Midiflow update – MIDI utility app from Johannes Doerr gets further tweaks

Download from iTunes App Store midiflow logoI love my collection of iOS synths, guitar amp modellers and audio effects but, while ‘exciting’ might not be the word to describe them, I’m also glad I’ve got access to a number of very useful ‘music utility’ apps that I use on a regular basis. One of these Midiflow which I’ve reviewed previously here on the Music App Blog. Developer Jonannes Dorr first launched the app back in June 2014 but v.2.0 arrived in December and there have been a number of further updates since then (suggesting a pretty active development process) with v.2.2.8 arriving on the App Store over the week-end.

The app is a universal one so will work on iPhone, iPod Touch and iPad (the screenshots shown here are from an iPad and, obviously, the layouts would be somewhat different on a smaller iPhone screen) and is currently priced at UK£4.49. This provides an impressive set of features for monitoring and adjusting your MIDI data flows but, if you want to go the whole nine yards, there are two additional IAPs that add further feature options. The app is a 11MB download and requires iOS7.0 or later.

Midiflow - like Audiobus - allows you to configure multiple signal chains for your various MIDI-based apps.

Midiflow – like Audiobus – allows you to configure multiple signal chains for your various MIDI-based apps.

The essence of what Midiflow does is actually quite simple in that it allows you to route MIDI data from a source (app, external MIDI in, a MIDI keyboard/controller, a network MIDI connection) to a MIDI destination (an app such as a synth, drum machine or sequencer or, via a suitable MIDI connection, onwards to other external MIDI devices). As the data passes through Midiflow, you can both monitor it (to see what data is actually going where) and modify it (change the values in some way whether that is to remap them or to filter/restrict them; there are plenty of options and even more via the two additional IAPs). In addition, Midiflow can act as a MIDI Clock source and, providing you can get your destination app hooked up OK, you could therefore use Midiflow as the clock master for your various other iOS music apps.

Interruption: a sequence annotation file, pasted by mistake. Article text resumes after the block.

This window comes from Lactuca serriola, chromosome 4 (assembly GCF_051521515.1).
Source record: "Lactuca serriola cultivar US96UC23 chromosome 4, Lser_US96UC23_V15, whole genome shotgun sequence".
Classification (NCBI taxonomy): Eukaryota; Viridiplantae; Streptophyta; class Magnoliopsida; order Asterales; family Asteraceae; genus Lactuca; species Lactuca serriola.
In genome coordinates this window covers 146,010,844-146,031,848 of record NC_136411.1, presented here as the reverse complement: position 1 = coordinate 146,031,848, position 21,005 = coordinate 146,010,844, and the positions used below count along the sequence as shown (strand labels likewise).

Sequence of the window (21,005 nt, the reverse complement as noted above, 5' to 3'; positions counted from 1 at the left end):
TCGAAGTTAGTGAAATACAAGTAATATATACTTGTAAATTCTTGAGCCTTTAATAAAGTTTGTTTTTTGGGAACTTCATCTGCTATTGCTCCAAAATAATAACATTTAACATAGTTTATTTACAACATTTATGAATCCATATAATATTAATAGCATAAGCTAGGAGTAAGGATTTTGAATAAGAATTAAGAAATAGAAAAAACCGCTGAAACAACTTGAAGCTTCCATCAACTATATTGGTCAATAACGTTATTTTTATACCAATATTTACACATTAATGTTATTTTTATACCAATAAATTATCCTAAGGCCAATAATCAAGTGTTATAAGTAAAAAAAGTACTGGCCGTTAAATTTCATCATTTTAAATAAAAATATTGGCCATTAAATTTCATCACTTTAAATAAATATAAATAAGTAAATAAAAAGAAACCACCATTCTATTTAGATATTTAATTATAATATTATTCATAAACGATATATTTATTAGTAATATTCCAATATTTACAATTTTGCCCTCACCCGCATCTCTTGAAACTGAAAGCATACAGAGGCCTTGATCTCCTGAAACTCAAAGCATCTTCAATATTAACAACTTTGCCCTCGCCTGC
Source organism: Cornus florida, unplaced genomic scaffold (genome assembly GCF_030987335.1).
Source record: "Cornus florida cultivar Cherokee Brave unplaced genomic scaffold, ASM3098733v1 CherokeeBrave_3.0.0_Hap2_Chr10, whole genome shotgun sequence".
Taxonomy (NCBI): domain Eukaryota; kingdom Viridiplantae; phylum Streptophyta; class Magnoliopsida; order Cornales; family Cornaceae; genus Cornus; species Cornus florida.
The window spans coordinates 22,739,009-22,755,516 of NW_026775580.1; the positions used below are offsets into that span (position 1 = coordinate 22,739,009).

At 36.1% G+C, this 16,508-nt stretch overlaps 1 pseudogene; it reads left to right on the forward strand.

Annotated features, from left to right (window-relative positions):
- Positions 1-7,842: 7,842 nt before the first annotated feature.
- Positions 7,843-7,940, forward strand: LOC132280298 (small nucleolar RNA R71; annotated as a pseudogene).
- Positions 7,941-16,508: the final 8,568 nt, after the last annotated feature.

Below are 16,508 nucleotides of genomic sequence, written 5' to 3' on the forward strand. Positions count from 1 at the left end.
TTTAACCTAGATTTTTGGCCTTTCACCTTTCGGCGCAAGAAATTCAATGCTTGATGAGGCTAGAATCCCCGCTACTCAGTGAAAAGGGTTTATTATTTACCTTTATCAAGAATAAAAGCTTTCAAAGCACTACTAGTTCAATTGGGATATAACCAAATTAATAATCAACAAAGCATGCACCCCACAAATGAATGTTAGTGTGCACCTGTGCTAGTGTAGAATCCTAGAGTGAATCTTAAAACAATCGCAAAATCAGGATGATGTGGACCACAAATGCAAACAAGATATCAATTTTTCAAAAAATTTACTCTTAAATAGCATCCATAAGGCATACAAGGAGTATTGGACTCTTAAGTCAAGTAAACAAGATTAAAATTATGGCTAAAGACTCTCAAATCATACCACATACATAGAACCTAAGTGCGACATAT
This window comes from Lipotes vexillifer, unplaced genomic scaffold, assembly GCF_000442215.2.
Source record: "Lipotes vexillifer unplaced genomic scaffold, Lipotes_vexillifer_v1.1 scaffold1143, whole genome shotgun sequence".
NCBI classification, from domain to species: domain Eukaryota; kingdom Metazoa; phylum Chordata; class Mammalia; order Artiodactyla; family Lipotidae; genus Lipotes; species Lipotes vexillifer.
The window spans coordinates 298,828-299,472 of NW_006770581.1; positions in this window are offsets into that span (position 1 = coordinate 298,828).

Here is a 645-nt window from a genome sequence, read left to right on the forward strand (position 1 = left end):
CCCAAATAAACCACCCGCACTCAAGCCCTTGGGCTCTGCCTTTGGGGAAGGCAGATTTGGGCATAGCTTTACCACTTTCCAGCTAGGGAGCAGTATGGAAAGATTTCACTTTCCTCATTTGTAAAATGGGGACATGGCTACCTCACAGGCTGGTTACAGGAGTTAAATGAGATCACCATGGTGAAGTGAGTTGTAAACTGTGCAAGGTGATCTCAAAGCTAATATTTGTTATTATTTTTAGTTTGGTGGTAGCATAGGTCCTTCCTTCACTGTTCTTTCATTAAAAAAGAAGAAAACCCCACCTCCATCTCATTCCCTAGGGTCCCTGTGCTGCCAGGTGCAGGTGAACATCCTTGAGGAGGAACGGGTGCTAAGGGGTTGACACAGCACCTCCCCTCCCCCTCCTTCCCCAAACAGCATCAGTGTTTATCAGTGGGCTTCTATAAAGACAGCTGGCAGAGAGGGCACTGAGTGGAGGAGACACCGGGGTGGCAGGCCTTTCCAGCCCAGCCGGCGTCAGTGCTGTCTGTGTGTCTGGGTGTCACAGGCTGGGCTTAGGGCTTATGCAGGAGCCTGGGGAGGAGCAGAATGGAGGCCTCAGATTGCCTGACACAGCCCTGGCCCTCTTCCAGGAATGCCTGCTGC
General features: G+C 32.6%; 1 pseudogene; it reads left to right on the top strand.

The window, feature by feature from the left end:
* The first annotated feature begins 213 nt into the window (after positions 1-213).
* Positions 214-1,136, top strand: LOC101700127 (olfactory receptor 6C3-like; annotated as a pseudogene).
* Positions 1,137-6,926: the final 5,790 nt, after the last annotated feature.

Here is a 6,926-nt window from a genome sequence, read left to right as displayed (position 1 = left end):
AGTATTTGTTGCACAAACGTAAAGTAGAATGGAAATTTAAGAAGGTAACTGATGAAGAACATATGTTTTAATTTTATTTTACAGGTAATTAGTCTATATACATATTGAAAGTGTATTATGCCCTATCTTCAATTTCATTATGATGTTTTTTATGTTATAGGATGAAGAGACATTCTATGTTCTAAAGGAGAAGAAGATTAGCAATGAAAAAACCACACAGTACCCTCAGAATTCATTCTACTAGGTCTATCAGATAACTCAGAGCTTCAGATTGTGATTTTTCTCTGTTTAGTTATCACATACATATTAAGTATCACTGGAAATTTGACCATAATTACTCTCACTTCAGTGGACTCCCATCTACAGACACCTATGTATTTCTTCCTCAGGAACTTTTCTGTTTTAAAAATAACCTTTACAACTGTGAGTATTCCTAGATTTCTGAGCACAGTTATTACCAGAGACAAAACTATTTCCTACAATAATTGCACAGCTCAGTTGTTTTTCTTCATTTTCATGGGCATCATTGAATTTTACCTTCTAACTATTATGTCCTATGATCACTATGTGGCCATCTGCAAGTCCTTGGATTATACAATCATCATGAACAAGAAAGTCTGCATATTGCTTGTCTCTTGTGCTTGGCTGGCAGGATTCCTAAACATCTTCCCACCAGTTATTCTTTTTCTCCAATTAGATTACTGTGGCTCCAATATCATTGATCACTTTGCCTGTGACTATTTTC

Anyway, the v.2.2.8 introduces a number of tweaks. MIDI Learn has been added for almost all values and you can now tap to set the clock tempo. Interestingly, you can also control the clock tempo via MIDI with a suitable external controller assignment. Another new feature is the ability to send MIDI information based upon device motion. The overall responsiveness of the UI has been improved and there are a few bug fixes that have been applied under the hood.

If you do like to work with multiple iOS MIDI apps – and in particular if you do that in a live performance context – I can imagine Midiflow being a very useful utility app to have around. The functionality obviously covers similar ground to MidiBridge but, on present prices at least, Midiflow is the cheaper of the two options and, if you are also an Audiobus user, then the Midiflow workflow might well appeal. The performance also seems very solid and, as a useful MIDI utility app, Midiflow has a lot to recommend it.

Midiflow



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